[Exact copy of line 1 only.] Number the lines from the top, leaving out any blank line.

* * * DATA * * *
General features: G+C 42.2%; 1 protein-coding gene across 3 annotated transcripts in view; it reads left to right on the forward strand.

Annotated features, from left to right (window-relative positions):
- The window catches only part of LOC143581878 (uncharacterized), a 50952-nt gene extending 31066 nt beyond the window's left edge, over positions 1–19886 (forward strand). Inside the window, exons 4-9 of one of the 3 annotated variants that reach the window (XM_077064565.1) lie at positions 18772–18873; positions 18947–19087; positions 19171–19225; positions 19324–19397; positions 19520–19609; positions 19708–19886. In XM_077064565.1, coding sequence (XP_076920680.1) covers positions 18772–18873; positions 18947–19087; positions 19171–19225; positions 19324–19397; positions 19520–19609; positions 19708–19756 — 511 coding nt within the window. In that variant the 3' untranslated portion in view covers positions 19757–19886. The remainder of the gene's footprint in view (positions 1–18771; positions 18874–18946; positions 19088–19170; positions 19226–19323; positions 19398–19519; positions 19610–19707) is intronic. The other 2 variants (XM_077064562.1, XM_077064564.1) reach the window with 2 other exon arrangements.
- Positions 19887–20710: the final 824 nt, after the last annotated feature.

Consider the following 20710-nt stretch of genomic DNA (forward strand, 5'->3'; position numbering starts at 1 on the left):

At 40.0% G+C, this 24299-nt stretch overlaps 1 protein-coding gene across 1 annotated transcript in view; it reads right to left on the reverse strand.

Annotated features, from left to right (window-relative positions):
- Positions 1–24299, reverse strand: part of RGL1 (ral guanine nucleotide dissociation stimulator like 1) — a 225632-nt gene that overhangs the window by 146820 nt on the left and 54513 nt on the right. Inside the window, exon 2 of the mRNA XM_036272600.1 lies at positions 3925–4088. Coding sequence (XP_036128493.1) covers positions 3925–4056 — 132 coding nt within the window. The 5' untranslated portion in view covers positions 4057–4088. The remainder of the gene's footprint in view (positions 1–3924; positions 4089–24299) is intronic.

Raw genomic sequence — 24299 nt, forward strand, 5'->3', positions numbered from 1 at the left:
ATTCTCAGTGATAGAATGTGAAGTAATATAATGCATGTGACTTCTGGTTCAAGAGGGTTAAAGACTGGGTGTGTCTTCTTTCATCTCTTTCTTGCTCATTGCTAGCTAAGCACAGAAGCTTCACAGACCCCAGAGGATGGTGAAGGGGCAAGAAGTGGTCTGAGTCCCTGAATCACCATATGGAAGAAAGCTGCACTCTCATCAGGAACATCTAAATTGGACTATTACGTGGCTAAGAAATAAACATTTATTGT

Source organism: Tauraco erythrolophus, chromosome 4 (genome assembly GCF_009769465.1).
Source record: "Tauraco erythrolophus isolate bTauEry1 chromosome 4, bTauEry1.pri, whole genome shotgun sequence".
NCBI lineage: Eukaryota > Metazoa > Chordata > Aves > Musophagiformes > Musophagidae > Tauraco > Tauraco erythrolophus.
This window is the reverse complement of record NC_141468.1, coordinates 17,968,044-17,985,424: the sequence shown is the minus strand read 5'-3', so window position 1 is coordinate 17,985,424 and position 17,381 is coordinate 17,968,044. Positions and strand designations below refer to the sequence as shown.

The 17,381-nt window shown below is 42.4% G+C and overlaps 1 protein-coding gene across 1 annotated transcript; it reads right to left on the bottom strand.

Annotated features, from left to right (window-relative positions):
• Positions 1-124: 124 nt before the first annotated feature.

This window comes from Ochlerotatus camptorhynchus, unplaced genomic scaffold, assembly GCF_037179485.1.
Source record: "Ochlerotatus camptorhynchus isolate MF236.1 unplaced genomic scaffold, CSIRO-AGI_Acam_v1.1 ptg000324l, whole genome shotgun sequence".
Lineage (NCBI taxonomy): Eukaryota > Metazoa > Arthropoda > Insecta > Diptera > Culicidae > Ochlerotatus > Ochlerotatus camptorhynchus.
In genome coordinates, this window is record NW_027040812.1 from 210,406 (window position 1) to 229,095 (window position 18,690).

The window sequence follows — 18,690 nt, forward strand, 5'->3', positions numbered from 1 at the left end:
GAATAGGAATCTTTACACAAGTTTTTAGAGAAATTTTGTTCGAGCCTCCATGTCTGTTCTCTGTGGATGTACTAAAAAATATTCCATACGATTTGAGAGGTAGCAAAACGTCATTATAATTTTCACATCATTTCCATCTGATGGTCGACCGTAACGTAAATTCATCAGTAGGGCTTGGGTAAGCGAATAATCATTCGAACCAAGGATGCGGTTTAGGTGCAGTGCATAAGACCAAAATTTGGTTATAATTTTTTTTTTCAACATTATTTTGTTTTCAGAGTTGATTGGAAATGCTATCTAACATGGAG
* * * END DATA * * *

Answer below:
General features: G+C 42.2%; 1 protein-coding gene across 3 annotated transcripts in view; it reads left to right on the forward strand.